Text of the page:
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    JP move bittersweet for Boks

    2013-04-23 12:51

    Comment: Rob Houwing, Sport24 chief writer

    Cape Town – It should come as little surprise that Heyneke Meyer is adopting a tactic of diplomatic silence at present over a looming new wave of top player "emigrations" from South Africa to cash-flush clubs abroad.

    The Springbok coach, after all, is relatively powerless to arrest the situation, although you can bet there will some fresh need for pow-wows at SARU and possibly SANZAR levels as blue-chip southern hemisphere players chase the stronger currencies and slightly more merciful playing schedules to the north in order to maximise their pro rugby career potential.

    Given the particularly ropey fortunes of the rand at present in a global context – all I saw were downward-facing red arrows again on Tuesday when I checked the exchange rates of the currency to the dollar, pound and Euro -- South African players are especially likely to be lured to countries like France, England and the booming environment of Japan.

    Meyer’s communications aides have indicated to Sport24 that he prefers not to comment on “specific players going overseas” – understandably so given the current, mostly undesirable fluidity of the situation.

    It was also reminded that the coach had broadly dealt with the overseas player hot potato when he spoke to journalists at the short Bok camp in this city last week: in a nutshell, Meyer confirmed that while his door was certainly open to those not campaigning locally, he would prioritise domestic players in what he saw as “50-50 situations”.

    It seems an even-handed, sensible approach considering delicate circumstances hardly of his making ... although the South African rugby landscape has been particularly shaken this week with revelations of JP Pietersen’s “dream deal” intentions to sign for a Japanese club later this year.

    He will become, after all, the youngest genuine backline superstar from these parts to commit a major chunk of his annual calendar loyalty to the aptly-named Land of the Rising Sun, and apparently not bank significantly less than former Lions and Stormers centre Jaque Fourie’s R10-million a year. (No wonder there’s a certain yearning for the yen.)

    Unlike World Cup-winning predecessors Fourie du Preez (31) and Fourie (30), Sharks kingpin Pietersen, one of relatively few present South African outside backs with truly world-revered X-factor, is only 26 and just approaching his prime, rather than having already gone comfortably over that hump.

    It is an indicator that South African players – no doubt mindful of how the derby-driven brutality of Super Rugby can greatly shorten or imperil careers because of the notorious injury and burn-out toll associated with it – may be lured away much younger henceforth.

    Where northern hemisphere exoduses were once largely the preserve of SA-based players “scaling back” to all intents and purposes after committing the lion’s share of their careers to the local scene, and usually aged roughly between 27 and 30, there seems a very real danger of that age group dipping to players not much beyond 25 and who will be leaving behind rather more obvious voids in household-name appeal.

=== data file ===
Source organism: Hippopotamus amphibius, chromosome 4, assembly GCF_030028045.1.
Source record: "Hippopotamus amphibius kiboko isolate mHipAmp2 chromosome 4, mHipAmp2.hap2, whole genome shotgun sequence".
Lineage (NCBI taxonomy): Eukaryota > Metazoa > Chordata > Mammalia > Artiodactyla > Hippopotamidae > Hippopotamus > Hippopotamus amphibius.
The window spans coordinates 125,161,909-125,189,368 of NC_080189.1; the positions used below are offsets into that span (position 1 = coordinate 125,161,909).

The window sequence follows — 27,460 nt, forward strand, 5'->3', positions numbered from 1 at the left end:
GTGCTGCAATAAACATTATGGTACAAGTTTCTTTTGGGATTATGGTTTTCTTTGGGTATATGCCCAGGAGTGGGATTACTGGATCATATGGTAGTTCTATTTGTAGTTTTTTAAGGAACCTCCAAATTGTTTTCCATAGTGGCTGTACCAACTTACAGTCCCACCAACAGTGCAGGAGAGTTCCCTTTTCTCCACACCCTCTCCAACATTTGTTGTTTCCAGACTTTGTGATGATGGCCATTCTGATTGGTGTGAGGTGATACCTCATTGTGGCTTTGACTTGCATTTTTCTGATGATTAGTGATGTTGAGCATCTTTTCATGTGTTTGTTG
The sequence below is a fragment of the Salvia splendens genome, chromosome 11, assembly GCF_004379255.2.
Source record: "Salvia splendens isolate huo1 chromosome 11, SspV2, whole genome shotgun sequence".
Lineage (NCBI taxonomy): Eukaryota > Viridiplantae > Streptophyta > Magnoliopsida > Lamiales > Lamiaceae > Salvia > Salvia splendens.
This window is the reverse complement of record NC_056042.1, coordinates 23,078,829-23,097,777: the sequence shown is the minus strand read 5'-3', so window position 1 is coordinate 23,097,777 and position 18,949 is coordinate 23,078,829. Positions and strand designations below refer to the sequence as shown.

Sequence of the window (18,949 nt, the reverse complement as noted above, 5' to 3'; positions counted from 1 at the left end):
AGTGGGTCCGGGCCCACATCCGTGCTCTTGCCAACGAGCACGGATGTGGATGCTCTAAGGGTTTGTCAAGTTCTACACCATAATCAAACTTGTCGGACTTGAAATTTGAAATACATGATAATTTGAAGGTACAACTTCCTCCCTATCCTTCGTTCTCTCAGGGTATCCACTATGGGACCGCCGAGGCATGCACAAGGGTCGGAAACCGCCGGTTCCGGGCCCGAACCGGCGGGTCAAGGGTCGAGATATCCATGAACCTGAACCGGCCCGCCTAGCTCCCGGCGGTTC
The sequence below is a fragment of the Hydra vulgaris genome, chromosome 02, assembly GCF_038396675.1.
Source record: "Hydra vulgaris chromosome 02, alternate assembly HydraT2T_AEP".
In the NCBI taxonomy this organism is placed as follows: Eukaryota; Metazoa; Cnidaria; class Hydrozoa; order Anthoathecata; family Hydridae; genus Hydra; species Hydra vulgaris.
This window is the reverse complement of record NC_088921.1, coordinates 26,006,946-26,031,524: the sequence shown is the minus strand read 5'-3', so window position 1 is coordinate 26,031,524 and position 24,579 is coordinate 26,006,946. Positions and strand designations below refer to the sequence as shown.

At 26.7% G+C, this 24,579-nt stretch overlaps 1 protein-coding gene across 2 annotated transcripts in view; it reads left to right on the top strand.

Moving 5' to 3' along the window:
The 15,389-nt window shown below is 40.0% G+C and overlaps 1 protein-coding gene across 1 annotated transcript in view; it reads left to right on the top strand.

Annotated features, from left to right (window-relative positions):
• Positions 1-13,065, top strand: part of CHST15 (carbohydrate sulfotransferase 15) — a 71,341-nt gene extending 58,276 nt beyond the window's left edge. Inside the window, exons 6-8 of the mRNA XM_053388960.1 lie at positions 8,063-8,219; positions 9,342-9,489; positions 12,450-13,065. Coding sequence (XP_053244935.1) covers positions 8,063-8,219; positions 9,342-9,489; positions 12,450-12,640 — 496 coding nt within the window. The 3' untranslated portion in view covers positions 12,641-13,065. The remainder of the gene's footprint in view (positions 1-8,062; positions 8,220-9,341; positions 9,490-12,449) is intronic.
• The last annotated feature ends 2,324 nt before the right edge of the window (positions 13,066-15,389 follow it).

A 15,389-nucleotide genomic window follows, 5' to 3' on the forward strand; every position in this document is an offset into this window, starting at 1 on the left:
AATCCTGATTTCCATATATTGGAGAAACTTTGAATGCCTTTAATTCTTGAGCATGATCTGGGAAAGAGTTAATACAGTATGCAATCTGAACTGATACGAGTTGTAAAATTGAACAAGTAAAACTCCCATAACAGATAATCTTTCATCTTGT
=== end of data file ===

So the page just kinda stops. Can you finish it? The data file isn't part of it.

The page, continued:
Pietersen will really become the new poster boy for that phenomenon, even if there have always been some notable exceptions like the single-minded Frans Steyn, who settled in France on hefty terms aged only a fledgling 21 (and, some may acidly note, has subsequently struggled to recapture best personal mojo as a 25-year-old “veteran” back at the Sharks).

    The Pietersen deal-in-waiting is a bittersweet one in a Springbok context, bearing in mind that he so obviously remains a vital source of strong-striding, much-needed backline oomph in Tests for his country.

    His agent James Adams is not wrong in trumpeting the fact that the intended contract will be “unique” because his client will remain available for the June Test window period and end-of-year tours for the Boks (plus Super Rugby for the Sharks).

    Yet Pietersen’s unavailability for the Rugby Championship – when you think about it, still the annual tournament that most influences bragging rights as it features the ongoing best three IRB-ranked sides on the planet -- is a bit like someone promising to enthusiastically attend the bachelor’s party, but just not the wedding itself.

    Are the Boks going to be prepared to pick him on the very specific instances where he says he can be free to represent the flag? And where does that place the player or players who put on the No 14 jersey in between? What will be the impact on squad harmony?

    A counter argument would be that Pietersen’s arrangement is simply a reality of the modern game, where players are able and to a good extent entitled to feather own nests as best they can, and that we should all be grateful still to be witnessing a very healthy dollop of his skills for two important South African causes.

    Still, it is going to make for some tricky, novel Springbok selection deliberations down the line and you can hardly blame Heyneke Meyer if he’s only thinking at present: “Hmm, perhaps I’ll cross that rickety old bridge when I get to it”.

    *Follow our chief writer on Twitter: @RobHouwing

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